PORTLAND — From the bleachers by the pool, Cheryl Brackett watched athletes swim laps and receive instruction at a workshop Sunday for aspiring triathlon competitors.

Brackett, 45, is registered for the Tri for a Cure race in South Portland on Aug. 15, which calls for a one-third-mile swim in Casco Bay, a 15-mile bike ride and a three-mile run.

Brackett runs regularly and does some biking, but swimming is another story. She began learning how to swim in November.

“Being a first-time triathlete, and I use that term loosely, I’m looking for all the knowledge I can get,” Brackett said. “I began taking private lessons to maybe learn to swim better than a doggie paddle. I was informed I’m a sinker. I’m a work in progress.”

Brackett was one of 45 people who attended the daylong clinic, sponsored by the city of Portland and Tri-Maine, at the Riverton Community Center Pool.

Competitors had a chance to learn skills, get some pool time and share information with other triathletes.

There was a running seminar, a bike-fit clinic and transition demonstrations.

Swimmers received an analysis of their strokes from an underwater video camera, then instructors offered tips for improving their techniques.

Participants asked what to do in the transition from swimming to biking and what types of clothing they should wear.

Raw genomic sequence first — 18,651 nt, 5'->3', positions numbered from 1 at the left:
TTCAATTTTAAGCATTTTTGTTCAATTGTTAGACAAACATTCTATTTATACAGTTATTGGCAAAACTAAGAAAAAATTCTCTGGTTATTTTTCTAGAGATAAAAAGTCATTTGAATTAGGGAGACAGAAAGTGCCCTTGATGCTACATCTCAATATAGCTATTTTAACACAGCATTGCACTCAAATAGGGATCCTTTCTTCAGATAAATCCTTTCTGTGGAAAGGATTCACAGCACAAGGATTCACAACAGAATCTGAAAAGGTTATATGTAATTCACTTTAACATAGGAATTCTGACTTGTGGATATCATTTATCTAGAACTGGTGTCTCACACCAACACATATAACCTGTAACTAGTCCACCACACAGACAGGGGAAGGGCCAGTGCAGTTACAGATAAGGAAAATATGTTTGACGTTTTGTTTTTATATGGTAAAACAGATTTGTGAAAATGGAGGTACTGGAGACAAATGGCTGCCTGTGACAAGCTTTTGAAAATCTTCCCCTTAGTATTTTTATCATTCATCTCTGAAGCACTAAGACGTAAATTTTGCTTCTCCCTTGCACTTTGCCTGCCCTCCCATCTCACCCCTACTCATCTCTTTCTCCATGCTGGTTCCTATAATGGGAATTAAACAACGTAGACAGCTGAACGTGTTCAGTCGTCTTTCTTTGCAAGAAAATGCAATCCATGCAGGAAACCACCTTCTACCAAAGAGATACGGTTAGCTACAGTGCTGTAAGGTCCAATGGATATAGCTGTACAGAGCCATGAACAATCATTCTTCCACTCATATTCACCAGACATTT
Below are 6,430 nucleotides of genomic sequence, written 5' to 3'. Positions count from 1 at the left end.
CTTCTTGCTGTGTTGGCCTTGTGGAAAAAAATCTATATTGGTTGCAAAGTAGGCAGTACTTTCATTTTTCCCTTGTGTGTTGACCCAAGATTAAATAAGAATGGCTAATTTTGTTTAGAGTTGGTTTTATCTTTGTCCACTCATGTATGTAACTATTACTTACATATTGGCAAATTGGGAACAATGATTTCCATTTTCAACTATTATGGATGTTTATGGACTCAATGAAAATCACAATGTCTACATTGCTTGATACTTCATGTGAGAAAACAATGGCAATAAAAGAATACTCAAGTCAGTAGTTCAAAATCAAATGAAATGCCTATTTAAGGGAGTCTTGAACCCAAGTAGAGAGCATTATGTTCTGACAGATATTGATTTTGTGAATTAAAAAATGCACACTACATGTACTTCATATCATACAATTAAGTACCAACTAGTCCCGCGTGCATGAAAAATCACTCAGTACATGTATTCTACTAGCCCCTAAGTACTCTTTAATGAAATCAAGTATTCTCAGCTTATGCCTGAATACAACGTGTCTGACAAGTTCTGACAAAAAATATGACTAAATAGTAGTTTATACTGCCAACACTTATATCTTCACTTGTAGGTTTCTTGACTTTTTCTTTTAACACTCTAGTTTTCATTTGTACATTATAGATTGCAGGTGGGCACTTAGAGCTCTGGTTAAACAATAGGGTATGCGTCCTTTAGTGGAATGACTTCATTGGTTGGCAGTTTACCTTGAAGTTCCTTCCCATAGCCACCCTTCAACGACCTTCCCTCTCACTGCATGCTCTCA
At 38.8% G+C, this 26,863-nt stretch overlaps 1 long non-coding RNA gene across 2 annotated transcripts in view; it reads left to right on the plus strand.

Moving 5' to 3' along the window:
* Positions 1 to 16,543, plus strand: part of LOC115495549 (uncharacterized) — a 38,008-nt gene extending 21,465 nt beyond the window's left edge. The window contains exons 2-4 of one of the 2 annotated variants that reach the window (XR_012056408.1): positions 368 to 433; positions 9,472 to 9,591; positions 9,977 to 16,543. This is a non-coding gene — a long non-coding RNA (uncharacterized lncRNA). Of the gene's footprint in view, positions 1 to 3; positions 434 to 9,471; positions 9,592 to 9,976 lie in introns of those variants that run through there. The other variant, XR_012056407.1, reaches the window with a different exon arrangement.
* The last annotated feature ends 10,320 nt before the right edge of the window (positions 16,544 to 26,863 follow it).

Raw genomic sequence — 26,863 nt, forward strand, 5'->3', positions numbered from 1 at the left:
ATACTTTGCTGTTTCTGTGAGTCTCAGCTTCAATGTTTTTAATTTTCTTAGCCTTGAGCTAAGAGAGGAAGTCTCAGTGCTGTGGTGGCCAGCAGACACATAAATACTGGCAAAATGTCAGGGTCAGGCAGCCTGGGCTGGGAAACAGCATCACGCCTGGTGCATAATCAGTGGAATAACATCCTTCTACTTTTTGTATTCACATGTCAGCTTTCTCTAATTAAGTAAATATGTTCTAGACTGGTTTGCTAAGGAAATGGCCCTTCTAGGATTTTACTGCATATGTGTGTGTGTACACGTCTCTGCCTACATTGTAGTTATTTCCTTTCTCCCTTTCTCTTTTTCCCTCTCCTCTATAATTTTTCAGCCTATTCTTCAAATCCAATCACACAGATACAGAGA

Nicole Pisani, race director for Tri-Maine, offered advice for finding the right bike seat. She said it took her a few seats before finding the right fit.

“I remember my first few rides and how painful it was,” Pisani said. “Eventually, you will toughen up there. A padded pair of bike shorts will help.”

Triathlons have grown in popularity in recent years, with interest rising among women.

The Tri for a Cure race for women filled its 800 spots in record time. That race also offers clinics for athletes.

Pisani said roughly 75 percent of the participants in Sunday’s clinic were women.

Among them was Laura Heckman of Windham, who is participating in the all-women SheRox Webster triathlon in July in Massachusetts.

It will be her first triathlon, and she said the clinic helped her prepare and know what to expect.

“I feel like I have a better understanding now,” Heckman said. “It will be a big accomplishment. I can’t wait to cross the finish line.”

Kate Anderson of Windham convinced Heckman to sign up for the SheRox triathlon, which they are doing together. Anderson said she decided to register because she needed a goal to help her exercise consistently. She said she found the clinic’s information about transitions and tips on cross-training to avoid injuries very helpful.

“Every day, I get more and more excited,” Anderson said. “If someone told me two months ago that I’d be able to run two miles without stopping, I would have laughed. I did that Saturday. It felt great.”